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What do we lose by continually cramming more data into our brains? Most of us are doing that these days, and perhaps Gen Y/Millennials most of all since it is a hallmark of their education.

Let’s look at the contrarian view: How we gain by subtracting.

Matthew E. May, author of “The Law of Subtraction: 6 Simple Rules for Winning in the Age of Excess Everything,” quoted the teaching of 2,500 year old Chinese philosophy Lao Tsu. “To attain knowledge, add things every day. To attain wisdom, subtract things every day. Profit comes from what is there, usefulness from what is not there.”

In support Mays quoted management guru and author Jim Collins: “It is in the discipline to discard what does not fit – to cut out what might have already cost days or even years of effort – that distinguishes the truly exceptional artist and marks the ideal piece of work, be it a symphony, a novel, a painting, a company or, most important of all, a life.”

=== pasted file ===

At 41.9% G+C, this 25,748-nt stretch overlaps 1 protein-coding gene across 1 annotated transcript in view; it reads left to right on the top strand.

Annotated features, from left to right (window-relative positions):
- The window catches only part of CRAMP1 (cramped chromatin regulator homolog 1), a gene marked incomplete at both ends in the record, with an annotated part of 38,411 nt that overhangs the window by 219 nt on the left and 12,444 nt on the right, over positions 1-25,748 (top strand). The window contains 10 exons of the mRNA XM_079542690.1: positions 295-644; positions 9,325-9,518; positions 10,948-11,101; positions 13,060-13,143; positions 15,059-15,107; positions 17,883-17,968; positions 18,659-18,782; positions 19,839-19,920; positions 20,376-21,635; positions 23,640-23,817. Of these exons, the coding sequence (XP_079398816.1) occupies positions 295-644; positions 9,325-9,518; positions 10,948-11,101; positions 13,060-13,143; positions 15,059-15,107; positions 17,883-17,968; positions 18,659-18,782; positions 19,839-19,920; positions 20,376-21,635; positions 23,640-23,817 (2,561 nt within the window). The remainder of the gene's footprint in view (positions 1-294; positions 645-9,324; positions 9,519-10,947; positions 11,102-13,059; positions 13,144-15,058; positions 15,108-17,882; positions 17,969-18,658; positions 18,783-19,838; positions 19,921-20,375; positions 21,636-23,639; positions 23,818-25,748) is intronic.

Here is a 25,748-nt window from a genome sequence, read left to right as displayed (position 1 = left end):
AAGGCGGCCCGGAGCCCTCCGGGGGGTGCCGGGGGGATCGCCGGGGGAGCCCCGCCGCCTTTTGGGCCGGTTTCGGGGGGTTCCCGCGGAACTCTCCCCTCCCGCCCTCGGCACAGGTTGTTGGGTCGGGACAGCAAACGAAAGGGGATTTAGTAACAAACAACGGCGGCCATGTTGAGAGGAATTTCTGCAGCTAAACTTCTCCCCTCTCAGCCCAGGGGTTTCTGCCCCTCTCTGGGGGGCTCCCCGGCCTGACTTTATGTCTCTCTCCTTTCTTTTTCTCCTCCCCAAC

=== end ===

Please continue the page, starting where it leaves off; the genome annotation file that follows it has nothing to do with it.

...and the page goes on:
Mays’ advice as given in the New York Times Preoccupations column (1/20/13) in a nutshell is to:

  1. Create a prioritized list of your goals and your projects and tasks.
  2. Create a “to do” list referring to the first list and eliminate the bottom 20% of the items entirely – he says forwever.
  3. Ask all the stakeholders in your life that matter to you what they would like you to stop doing.

Mays says when you remove the right things in the right way “good things happen.”

To really simplify and achieve this you need the stakeholders’ perspective. It’s best not to rely only on your own assumptions. It’s hard for us to let go of ideas, “bright shiny objects” that distract us ,and no longer useful to us activities and involvements. I confess to being guilty of that hardship.

Does this approach feel like a relief or threat to you?  Please comment and also share your experiences with trying to subtract from your work and life.

Phyllis Weiss Haserot   www.pdcounsel.com


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